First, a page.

On this date in 1985, poet Benjamin Moloise was hanged in Pretoria for murdering a (black) policeman in apartheid South Africa.
Moloise’s controversial execution occurred in the context of violent resistance to apartheid in South Africa’s black townships and an ultimately fatal crisis for the apartheid state.
The black majority, long treated as second-class citizens by the white powers-that-be, turned to increasingly confrontational tactics aiming to break official power at the township level. Attacks on black officials and police officers who administered state authority at that level were part and parcel.
Moloise was convicted in a plot to kill such an officer in 1983. (The African National Congress claimed responsibility for the killing, and said that Moloise wasn’t involved.)
His hanging approached as the township rising grew into a mass movement that the hardline government of P.W. Botha answered mostly with force* — so, little surprise that Botha spurned both American and Soviet entreaties not to hang Moloise and little surprise that the execution further escalated racial violence.
Furious black protesters rioted in downtown Johannesburg itself, which (like much of white South Africa) had theretofore remained mostly immune to the violence gripping the townships. Here’s a French news report on Moloise’s execution and its aftermath.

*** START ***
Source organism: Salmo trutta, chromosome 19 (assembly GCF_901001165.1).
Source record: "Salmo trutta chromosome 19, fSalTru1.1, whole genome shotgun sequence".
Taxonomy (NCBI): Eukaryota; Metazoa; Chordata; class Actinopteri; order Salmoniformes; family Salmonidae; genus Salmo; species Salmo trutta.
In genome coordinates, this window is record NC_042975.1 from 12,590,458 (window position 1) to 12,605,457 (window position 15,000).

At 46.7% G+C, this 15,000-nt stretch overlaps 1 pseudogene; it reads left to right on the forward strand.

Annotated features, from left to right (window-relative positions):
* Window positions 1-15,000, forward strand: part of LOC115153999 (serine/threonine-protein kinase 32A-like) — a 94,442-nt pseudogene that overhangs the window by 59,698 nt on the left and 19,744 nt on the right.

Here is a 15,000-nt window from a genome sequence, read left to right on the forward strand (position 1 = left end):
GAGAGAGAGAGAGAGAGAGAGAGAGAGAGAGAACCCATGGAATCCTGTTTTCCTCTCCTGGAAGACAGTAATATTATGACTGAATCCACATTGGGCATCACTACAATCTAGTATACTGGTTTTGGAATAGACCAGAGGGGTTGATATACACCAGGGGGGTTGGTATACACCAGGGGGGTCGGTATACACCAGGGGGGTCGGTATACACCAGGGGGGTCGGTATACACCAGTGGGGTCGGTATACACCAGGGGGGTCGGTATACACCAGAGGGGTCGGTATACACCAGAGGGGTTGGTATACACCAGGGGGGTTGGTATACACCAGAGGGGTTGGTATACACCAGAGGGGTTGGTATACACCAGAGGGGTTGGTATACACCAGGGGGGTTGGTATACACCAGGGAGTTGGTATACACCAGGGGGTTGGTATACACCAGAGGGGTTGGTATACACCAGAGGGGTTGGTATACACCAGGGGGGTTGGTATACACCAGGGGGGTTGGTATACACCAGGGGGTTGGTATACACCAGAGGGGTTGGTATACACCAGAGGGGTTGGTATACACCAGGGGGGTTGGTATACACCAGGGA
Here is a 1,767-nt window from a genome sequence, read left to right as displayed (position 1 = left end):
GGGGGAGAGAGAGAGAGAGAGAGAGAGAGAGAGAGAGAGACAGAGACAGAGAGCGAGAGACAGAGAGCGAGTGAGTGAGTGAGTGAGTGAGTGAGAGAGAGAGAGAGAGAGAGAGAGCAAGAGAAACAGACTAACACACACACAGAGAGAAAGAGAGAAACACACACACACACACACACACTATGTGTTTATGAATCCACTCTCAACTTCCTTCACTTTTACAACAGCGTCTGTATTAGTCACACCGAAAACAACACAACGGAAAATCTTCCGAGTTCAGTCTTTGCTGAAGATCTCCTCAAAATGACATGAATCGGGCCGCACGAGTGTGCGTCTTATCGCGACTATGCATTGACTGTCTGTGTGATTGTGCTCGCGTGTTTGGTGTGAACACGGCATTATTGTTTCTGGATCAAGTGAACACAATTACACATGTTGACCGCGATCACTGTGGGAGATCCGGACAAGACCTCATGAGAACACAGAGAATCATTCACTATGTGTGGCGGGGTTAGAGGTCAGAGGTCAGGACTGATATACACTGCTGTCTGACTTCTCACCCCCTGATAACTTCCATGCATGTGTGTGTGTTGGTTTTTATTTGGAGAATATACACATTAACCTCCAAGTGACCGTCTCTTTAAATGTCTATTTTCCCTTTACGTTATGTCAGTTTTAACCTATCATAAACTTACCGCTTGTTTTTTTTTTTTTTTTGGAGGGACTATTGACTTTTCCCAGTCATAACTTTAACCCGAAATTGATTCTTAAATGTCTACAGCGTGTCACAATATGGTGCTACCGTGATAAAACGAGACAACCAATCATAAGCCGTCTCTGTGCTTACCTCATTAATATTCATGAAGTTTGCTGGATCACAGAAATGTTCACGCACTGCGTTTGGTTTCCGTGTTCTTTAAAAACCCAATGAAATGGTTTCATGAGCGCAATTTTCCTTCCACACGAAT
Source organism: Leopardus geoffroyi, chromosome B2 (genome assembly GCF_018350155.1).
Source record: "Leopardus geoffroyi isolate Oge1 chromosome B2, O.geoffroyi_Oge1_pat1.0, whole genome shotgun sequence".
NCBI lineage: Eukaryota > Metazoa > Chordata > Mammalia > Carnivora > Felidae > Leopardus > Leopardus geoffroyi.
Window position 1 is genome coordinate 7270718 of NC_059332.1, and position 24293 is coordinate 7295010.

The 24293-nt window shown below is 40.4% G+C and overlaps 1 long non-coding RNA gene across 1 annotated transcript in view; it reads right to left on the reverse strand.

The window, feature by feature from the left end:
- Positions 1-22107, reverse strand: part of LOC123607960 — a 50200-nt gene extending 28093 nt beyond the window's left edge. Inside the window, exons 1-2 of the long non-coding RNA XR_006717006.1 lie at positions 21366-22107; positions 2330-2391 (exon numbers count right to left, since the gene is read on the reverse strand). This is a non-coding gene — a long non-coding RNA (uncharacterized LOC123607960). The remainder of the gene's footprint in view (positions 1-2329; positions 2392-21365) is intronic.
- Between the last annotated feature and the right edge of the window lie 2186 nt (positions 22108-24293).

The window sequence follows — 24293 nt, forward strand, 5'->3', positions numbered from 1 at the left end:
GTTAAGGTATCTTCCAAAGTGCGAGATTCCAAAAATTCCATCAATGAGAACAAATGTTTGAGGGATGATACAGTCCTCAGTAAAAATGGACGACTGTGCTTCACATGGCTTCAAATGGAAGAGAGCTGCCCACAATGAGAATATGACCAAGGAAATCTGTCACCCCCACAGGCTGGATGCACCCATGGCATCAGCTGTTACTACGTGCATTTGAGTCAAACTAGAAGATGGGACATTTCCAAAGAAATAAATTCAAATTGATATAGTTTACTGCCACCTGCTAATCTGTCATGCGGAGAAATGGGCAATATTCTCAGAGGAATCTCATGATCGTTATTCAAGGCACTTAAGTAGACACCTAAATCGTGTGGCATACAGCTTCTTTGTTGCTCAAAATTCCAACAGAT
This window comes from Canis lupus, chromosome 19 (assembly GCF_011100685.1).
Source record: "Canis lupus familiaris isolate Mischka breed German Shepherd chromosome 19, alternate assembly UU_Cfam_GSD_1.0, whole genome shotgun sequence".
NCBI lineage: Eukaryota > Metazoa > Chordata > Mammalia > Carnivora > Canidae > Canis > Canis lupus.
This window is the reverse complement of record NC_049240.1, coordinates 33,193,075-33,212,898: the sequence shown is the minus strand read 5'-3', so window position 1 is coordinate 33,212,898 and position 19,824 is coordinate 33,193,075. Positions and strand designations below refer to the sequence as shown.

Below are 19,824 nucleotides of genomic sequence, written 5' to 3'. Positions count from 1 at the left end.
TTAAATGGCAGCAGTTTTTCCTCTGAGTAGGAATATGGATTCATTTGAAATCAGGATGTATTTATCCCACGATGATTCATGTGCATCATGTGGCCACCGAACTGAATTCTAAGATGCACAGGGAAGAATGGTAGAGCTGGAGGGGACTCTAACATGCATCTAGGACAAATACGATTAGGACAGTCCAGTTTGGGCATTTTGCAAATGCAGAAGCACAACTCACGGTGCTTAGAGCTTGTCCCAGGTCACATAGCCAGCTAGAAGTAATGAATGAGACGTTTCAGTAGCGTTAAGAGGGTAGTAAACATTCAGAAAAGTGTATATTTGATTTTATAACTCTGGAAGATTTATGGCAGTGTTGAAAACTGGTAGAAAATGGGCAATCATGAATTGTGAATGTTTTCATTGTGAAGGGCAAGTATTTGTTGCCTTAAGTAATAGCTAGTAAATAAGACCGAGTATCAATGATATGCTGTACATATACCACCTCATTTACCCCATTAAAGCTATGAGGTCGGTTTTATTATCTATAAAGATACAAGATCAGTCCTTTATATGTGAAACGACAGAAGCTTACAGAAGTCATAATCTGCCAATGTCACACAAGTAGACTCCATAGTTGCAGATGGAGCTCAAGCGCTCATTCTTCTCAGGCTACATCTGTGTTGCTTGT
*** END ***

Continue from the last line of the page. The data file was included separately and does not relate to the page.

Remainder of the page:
All of which dovetailed with a dramatic fall in South Africa’s international position, vividly symbolized by the months-long collapse of the rand — which bled about three-quarters of its value in 1985. International outrage at the blood shed to enforce South Africa’s color line subjected it to a cascade of diplomatic and economic sanctions in the mid-1980s.
Apartheid went out with the Cold War at the end of the decade — vindicating Moloise’s poetic final message, subsequently a staple message at anti-apartheid rallies.
I am proud to be what I am …
The storm of oppression will be followed
By the rain of my blood
I am proud to give my life
My one solitary life.
* It had implemented a state of emergency that very summer. At the same time, Botha pursued tweaks around the edges of apartheid to preserve it: weeding out “petty apartheid” provocations like whites-only/coloreds-only facilities, and implementing a new constitution with a tricameral, race-based parliament.
Part of the Themed Set: Illegitimate Power.